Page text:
- Confirm the international treaties, like the Elimination on all Forms of discrimination against Women
- Guarantee the full equality of women and men within each of the following rights: education, employment, health care, health and social insurance, housing, unemployment benefit, and the right of a healthy environment
- Make sure that the State and the political institutions empower of women in their political representation, in order to achieve a fair representation of women reflect their percentage in society
- Put proper control on the election law and process
- Confirm the equality between men and women regarding responsibilities within the framework of the family .
- Include articles to protect children’s rights, the environment, the rights of persons with special needs, and the rights of the elderly.
The findings from the Iraqi field study show that the US occupation increased secterian thinking within the country and severly crippled women's rights. Photo: Anna Lithander/The Kvinna till Kvinna Foundation.
Violence, corruption and unequal laws are some of the obstacles that keep women in conflict-torn regions from participating on equal terms with men in peace processes. Another big part of the problem is that the international community gives priority to men for senior positions in peace operations. This according to the new report Equal Power – Lasting Peace made by the Swedish women and peace organization The Kvinna till Kvinna Foundation.
Equal Power – Lasting Peace is based on field studies made in Armenia, Azerbaijan, Bosnia-Herzegovina, Iraq, DR Congo and Liberia. Although the countries and conflicts differ, the patterns are strikingly similar.
In all the regions women and women’s organizations play important roles in resolving conflicts in local communities and in handling everyday life.
But when it comes to formal decision forums the doors are closed for women. This contrary to the statements of UN Security Council Resolution 1325, which emphasizes that women must participate on the same terms as men in all parts of peace processes, for the peace to be sustainable.
The exclusion of women is present both within the international missions and negotiating team at national level. Equal Power – Lasting Peace shows that very little has happened, despite the fact that twelve years have passed since Resolution 1325 was adopted.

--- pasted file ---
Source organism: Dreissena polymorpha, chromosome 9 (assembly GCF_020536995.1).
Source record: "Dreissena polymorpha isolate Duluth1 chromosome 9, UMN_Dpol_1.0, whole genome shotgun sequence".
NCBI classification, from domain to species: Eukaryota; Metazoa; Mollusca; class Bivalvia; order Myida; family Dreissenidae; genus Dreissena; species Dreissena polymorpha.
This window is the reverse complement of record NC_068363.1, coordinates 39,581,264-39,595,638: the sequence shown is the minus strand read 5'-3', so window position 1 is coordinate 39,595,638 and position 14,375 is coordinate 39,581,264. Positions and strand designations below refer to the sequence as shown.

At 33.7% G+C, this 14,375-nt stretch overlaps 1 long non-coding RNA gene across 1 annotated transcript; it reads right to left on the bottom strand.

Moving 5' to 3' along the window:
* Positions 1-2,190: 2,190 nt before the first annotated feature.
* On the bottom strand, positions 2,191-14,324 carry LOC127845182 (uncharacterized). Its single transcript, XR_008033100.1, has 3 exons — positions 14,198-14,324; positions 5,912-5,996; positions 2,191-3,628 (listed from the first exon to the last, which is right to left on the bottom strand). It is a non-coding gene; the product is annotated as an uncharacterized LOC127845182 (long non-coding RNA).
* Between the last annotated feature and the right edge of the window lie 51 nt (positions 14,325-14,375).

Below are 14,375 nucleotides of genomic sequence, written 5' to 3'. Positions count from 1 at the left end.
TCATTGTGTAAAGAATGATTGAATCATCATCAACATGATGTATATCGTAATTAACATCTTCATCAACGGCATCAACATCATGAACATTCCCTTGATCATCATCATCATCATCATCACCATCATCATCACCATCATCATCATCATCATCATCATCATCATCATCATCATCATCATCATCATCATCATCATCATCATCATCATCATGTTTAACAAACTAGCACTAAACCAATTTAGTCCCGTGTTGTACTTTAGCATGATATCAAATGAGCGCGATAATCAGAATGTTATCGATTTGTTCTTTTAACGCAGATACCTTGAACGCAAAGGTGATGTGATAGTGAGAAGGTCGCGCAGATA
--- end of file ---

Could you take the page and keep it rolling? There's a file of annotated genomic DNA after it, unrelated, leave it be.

– Peace Processes that excludes half the population are imperfect. Women’s needs and experiences are made invisible, says Lena Ag, Secretary General at The Kvinna till Kvinna Foundation.
Equal Power – Lasting Peace’s survey shows that the most common obstacles for participation that women face are:
- Legislation and standards
- Rumours and threats
- Domestic violence, including sexual violence
- Poverty and corruption
- Ignorance of the international community
- As in other policy areas, the male dominance within the peace and security area needs to be broken. It is a question of democracy and a basic condition for sustainable peace processes. It is also important to push for the appointments of more women to key positions within the EU and the UN. How else can the international community credibly argue that equality is important? says Lena Ag.
No female UN Chief Mediator
Examples of the representation of women and men in key positions related to peace and security:
- At the 24 largest peace negotiations held between 1992 and 2010, only 7,6 percent of the negotiators and 2,5 percent of the mediators were women.
- The UN has never appointed a female Chief Mediator.
- 89 percent of the UN’s special representatives and envoys are men.
- 84 percent of the UN peacekeeping operations are led by men.84 percent of the UN member countries’ UN ambassadors are men.
- There are only men leading the EU’s CSDP operations (operations under the EU’s common security and defense policy).
- 2 of the EU’s 10 special representatives are women.
Equal Power – Lasting Peace, the report
Equal Power – Lasting Peace, summary
Statistics of women and men in key positions within the EU and the UN